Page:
Tuesday, August 30, 2011

Bieganski is Lithuanian on National Public Radio's "Wait Wait Don't Tell Me."

The Bieganski, Brute Polak stereotype is not just about Poles. It is about all "Bohunks." Bohunk is an American coinage. It is said to be a combination of "Bohemian" and "Hungarian." It refers to Eastern European, Christian, peasant-descent immigrants and their descendents. Included are Lithuanians, Poles, Ukrainians, Slovaks, Hungarians, Romanians, and Yugoslavs.

Poles are singled out, as in the Polak joke, because Poles were a large, representational group in the c. 1880-1924 immigration, and because many notorious Nazi death camps, like Auschwitz, were in Nazi-occupied Poland. So, if you want to combine the image of the brutal, stupid peasant with absolute evil, Poland is the go-to location for the stereotyper.

But sometimes other groups are singled out. During the breakup of the former Yugoslavia, the American press said things about Serbs it would not say about any other group. Serbs were the new Polaks. The New Yorker talked about driving a stake through the heart of evil Eastern Europeans. Newsweek talked about Serbs as having a "talent for hate and an aptitude for losing." NPR referred to Eastern Europeans' "stink" their "drunken ditties" their "deep seated and emotionally unassailable stupidity" and their "smoke darkened icons."

As "Bieganski" shows, the press followed utterly different rhetorical rules when discussing events in other parts of the world, during the genocide in Rwanda, for example. No one dared referred to Africans' "stink;" in fact journalists and politicians pre-empted stereotyping when discussing that tragedy.

On August 6, 2011, the NPR quiz show "Wait Wait Don't Tell Me" depicted Lithuanians as perfect Bieganskis. Lithuanians are nationalistic in a hostile, stupidly comic way. They are upset and confused that their country lacks tourism, and convinced of their country's appeal. They believe, foolishly, that Lithuania possesses "majestic Baltic shores."

In fact, though, Lithuanians are violent brutes: they have the highest murder rate in the European Union. And they are unworthy of notice, as NPR panelist Charie Pierce points out: "Lithuania's place in European history is roughly the same as its place on the European continent, namely, on the far north side of the stuff you've actually heard of."

One of this segment's many punch lines: a potential tourist responds to an appeal to visit Lithuania with the line, "I'm convinced. Book me on a one-way ticket to Vilnius." The very idea of travel to Eastern Europe is so repugnant that it is a punch line that someone would want to buy a ticket to go there.

Lithuania stinks. We know that, because panelist Amy Dickinson's punch line is "the unforgettable smell of Lithuania," after which, as the NPR transcript helpfully points out, the audience laughs.

What does Bohunk Lithuania smell like? Dickinson tells NPR listeners: "sausage, cigars and the raw smell of fear." Again, the audience laughs, as noted on the NPR transcript.

Lithuanians are fat; they eat primitive foods, and they are unappealingly Catholic. A "fat friar" from Lithuania "lived on bread and goat cheese. He also weighed approximately 280 pounds."

Mo Rocca knows that Lithuanians, like all Bieganskis, are comically, stupidly, nationalistic, involved in pointless quarrels with other, equally negligible nationalities, obsessed with their own image, and that they devote an inordinate amount of time in fumbling efforts to improve their image:

"The Lithuanian people have had it. They're sick and tired of the outlandish lies they believe Americans tell about them. 'The American people must understand,' says Cultural Minister Jon Mokus, 'that we're not just a bunch of basketball playing, folk dancing, potato dumpling eating yahoos.'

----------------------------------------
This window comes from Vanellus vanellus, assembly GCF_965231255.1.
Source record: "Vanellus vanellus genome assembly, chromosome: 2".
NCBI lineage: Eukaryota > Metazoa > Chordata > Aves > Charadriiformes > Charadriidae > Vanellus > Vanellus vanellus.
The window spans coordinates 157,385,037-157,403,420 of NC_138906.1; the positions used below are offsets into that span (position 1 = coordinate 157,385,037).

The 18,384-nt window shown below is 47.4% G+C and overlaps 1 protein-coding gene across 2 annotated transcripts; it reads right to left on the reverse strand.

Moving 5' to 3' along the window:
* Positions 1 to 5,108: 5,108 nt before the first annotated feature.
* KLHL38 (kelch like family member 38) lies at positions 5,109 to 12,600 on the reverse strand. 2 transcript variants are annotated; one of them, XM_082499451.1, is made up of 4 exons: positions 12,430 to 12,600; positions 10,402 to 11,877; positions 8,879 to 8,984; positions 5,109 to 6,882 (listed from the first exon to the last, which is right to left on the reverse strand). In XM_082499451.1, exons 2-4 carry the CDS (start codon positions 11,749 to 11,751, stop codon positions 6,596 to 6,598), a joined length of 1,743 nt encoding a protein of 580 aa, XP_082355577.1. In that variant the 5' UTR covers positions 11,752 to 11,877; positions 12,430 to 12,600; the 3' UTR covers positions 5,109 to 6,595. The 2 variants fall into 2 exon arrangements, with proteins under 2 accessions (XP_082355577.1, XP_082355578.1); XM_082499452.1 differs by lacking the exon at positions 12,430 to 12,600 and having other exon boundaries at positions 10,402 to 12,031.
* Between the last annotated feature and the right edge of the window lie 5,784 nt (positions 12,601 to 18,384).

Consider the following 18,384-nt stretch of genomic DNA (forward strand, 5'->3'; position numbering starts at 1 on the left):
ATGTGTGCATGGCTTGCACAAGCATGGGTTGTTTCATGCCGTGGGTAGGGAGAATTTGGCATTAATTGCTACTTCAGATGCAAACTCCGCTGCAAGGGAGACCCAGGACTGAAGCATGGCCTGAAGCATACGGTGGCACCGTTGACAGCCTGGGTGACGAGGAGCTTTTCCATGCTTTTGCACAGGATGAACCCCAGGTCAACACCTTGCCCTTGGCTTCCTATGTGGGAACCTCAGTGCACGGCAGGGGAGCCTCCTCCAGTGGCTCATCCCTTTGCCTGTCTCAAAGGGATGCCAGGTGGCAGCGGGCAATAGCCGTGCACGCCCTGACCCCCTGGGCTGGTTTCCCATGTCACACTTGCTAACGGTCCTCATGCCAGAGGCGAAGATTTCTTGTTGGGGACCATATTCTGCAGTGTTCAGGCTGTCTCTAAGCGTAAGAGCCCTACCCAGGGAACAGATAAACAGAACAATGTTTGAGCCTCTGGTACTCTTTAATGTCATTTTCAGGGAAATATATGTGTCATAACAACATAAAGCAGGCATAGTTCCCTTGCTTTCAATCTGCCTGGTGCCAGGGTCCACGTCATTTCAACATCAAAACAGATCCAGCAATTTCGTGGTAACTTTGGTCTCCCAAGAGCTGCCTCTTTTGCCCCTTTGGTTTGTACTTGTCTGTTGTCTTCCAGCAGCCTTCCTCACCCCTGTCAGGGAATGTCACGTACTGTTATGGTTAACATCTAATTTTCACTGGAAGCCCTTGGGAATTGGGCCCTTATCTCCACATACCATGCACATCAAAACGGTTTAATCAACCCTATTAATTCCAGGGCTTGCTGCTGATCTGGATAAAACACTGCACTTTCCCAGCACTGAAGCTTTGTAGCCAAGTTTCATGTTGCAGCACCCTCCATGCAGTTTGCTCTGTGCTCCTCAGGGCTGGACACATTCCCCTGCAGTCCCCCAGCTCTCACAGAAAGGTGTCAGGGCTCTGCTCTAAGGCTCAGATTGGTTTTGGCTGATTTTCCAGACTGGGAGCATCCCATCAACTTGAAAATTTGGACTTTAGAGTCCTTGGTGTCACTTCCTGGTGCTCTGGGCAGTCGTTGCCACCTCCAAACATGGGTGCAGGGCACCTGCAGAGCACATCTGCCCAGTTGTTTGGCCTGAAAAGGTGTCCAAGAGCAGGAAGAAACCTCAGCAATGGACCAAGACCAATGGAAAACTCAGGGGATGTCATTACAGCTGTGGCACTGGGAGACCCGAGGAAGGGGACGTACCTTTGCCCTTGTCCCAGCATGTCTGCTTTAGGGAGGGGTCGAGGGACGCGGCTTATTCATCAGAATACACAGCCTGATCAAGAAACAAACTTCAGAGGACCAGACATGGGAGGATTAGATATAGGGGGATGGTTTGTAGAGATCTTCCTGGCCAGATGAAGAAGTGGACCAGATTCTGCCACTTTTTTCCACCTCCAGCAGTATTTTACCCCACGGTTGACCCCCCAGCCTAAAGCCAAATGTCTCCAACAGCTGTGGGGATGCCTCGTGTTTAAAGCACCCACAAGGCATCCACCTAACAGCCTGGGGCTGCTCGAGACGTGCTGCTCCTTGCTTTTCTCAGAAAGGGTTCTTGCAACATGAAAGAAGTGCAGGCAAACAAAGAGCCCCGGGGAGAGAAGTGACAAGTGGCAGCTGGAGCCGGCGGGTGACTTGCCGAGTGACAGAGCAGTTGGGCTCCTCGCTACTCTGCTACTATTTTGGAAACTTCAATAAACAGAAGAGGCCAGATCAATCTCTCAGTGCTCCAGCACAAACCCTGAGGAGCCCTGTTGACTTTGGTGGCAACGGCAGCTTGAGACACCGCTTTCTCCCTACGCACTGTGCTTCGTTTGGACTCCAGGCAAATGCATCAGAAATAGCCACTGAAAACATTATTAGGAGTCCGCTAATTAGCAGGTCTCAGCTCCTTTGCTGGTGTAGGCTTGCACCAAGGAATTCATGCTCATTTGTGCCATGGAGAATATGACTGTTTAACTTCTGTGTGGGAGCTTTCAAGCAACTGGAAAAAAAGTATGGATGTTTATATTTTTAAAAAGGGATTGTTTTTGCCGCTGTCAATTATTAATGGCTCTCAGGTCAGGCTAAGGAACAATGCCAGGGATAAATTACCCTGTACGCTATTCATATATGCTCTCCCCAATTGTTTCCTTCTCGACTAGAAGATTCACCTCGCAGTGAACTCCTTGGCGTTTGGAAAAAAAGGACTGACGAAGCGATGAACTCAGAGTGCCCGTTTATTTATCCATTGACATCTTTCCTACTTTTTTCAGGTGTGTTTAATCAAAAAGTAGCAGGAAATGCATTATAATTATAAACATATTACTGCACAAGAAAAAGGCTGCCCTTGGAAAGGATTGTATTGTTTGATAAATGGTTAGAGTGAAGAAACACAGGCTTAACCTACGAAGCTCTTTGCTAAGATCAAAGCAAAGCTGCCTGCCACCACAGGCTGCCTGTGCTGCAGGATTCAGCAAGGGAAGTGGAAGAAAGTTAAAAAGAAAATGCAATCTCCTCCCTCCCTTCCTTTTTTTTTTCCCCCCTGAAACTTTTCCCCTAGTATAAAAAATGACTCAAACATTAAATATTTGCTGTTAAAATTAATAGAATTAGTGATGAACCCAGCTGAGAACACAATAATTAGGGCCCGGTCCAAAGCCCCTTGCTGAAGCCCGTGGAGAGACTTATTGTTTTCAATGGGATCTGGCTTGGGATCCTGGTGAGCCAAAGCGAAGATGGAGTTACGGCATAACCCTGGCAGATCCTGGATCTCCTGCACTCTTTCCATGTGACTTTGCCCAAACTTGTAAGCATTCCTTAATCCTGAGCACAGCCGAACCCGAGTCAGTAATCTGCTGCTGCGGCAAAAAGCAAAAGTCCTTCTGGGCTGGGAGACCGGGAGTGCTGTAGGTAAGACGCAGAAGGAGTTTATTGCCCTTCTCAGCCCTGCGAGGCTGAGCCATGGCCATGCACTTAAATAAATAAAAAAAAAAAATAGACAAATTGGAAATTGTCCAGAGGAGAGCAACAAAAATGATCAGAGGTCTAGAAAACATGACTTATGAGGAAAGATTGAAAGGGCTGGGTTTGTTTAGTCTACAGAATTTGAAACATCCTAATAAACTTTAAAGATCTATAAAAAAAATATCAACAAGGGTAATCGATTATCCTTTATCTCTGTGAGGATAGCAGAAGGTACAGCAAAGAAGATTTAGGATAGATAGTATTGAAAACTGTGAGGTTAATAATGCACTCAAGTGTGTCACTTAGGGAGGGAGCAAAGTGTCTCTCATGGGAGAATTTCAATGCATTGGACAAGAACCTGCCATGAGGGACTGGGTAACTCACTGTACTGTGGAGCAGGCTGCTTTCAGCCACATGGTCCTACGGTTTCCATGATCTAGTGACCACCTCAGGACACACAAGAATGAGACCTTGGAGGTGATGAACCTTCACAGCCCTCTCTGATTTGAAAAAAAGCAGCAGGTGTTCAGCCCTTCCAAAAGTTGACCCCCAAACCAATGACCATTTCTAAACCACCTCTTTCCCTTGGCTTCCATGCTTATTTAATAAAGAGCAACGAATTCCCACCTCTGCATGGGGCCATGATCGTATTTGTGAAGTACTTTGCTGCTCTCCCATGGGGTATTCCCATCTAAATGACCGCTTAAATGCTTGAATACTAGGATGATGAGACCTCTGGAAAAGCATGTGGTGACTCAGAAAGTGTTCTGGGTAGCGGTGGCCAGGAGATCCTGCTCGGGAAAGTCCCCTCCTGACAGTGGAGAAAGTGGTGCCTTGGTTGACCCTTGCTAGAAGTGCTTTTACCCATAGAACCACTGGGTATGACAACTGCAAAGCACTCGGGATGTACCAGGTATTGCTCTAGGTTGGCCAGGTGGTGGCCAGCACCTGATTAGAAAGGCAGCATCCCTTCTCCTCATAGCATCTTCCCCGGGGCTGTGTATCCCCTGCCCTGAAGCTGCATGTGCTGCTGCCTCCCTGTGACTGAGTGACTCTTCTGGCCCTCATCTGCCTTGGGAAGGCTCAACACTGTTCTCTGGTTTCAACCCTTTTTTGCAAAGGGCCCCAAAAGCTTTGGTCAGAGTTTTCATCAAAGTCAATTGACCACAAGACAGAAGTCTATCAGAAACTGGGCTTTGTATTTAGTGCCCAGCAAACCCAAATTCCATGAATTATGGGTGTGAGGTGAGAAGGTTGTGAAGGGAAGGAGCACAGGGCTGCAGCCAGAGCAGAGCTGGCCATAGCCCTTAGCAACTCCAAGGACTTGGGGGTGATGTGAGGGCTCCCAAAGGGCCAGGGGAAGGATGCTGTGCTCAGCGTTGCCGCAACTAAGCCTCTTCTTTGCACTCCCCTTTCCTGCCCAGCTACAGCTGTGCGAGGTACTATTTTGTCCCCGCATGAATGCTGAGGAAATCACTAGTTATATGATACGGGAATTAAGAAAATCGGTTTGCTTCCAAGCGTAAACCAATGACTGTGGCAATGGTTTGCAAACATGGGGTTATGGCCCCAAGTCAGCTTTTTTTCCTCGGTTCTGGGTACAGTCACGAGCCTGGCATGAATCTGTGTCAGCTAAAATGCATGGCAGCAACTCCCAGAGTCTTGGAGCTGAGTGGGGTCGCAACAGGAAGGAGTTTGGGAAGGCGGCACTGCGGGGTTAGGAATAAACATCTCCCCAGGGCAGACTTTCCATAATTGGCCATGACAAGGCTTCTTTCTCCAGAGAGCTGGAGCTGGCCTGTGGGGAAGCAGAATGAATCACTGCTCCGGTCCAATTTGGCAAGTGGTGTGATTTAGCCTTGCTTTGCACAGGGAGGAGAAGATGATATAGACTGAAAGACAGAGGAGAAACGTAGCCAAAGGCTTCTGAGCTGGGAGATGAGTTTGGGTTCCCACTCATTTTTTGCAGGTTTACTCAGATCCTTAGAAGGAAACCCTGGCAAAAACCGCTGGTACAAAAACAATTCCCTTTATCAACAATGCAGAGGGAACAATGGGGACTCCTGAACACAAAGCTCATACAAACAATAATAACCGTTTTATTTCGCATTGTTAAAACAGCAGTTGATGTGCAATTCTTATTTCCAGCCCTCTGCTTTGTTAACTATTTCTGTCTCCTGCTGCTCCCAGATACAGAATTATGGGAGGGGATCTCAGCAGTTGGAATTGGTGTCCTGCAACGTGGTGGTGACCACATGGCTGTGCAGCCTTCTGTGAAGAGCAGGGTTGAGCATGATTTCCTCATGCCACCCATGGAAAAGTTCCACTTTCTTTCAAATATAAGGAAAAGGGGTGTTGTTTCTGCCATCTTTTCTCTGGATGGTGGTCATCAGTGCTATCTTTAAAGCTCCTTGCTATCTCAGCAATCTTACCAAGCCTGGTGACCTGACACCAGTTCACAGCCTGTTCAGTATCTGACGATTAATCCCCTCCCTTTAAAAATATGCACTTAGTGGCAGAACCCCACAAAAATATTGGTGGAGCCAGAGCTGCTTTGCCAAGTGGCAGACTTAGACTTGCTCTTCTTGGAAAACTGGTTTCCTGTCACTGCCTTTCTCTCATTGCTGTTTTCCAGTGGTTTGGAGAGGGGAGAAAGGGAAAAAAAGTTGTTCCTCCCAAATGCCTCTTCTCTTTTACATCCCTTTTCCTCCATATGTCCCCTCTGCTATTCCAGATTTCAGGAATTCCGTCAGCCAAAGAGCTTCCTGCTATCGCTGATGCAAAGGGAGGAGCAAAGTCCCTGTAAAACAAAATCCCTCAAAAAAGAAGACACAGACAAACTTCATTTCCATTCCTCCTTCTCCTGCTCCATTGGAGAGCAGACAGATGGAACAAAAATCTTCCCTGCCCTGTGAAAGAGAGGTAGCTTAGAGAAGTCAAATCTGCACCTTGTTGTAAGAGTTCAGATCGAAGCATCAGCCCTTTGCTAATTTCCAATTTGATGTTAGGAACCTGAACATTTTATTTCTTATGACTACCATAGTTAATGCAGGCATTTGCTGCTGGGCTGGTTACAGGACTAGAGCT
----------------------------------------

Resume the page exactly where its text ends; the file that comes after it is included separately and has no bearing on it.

And to combat these scurrilous stereotypes, the government of Lithuania has completed work on Mithuania, a 1,000 acre theme park in Central Missouri, dedicated to righting wrongs about the Baltic country.

Visitors are greeted by giant walk-around puppets, dressed as famous Lithuanians like Charles Bronson and Monica Lewinsky. Rides include a cold beet soup flume ride. The most popular attraction at the park? The live show Latvia Shmatvia, a blistering song and dance takedown of neighboring Baltic Republic and bitter rival Latvia, in which Latvians are portrayed, in the words of Jon Mokus, 'as folk dancing, potato dumpling eating yahoos.'"

If you protest this, you are a Bieganski: stupidly convinced that sophisticated Americans like NPR panelists and NPR listeners actually tell, and laugh at, ugly jokes about you.


  1. Wow. This was a depressing read. It's okay to poke some fun at countries, but this is going way overboard. So many falsehoods and misrepresentations in the NPR show. Lithuanians are not bitter rivals with Latvians--we accept them as neighbors and were with them wholeheartedly during difficult times. Lithuanians love to dress fashionably; in fact, a more accurate stereotype would be that Lithuanian women are overly fashion and body conscious. So many thin, high-heeled fashionistas in Vilnius. Lithuania does have majestic shores. Thomas Mann had a villa in Neringa.

  2. NPR !?!?!!?!?

    Imagine my surprise !!


  3. This truly calls for an organized response. Dr. Goska, do you know if the Lit. Govt has said anything via its Embassy? This was on US Govt. Rafio.
    As Nemo related, what else from NPR? I have heard fragments of the program before. The word insufferable always pops into my head. The tone, the "banter", who listens to this stuff?

  4. Daiva, I don't find it depressing. I find it utterly familiar. This is exactly the Bieganski stereotype that I've been publishing about for c. 15 years. (My first published article on this topic appeared in 1996.)

    How do Bohunks respond?

    All too often, not with organized action that addresses this phenomenon root and branch. Rather I'm told, by leaders, that "Timothy Snyder's book 'Bloodlands' will stop all this."

    Or I'm told, "Now that white collar immigrants are coming from Eastern Europe, that will stop it all."

    Recently a Polish American leader responded to my offer to speak to her group: Not important. Too negative. Does not mention Chopin, Kosciuszko, or Marie Curie. You are of the old, peasant immigration. We are modern, white-collar people. This is not a problem for us. Shove off.

    Or I'm told, "It's no big deal. Just forget about it."

    Just forget about this show, and peer-reviewed scholarly books that peddle Holocaust revisionism, and films in museums that cover the Holocaust without ever mentioning the words "German" or "Nazi" or "Gestapo" but that only speak of evil "Christians" menacing Jews ...

    John Adams in "1776." Is anybody there? Does anybody care?

  5. Nemo, you are shocked, shocked, I see. Paging Renault.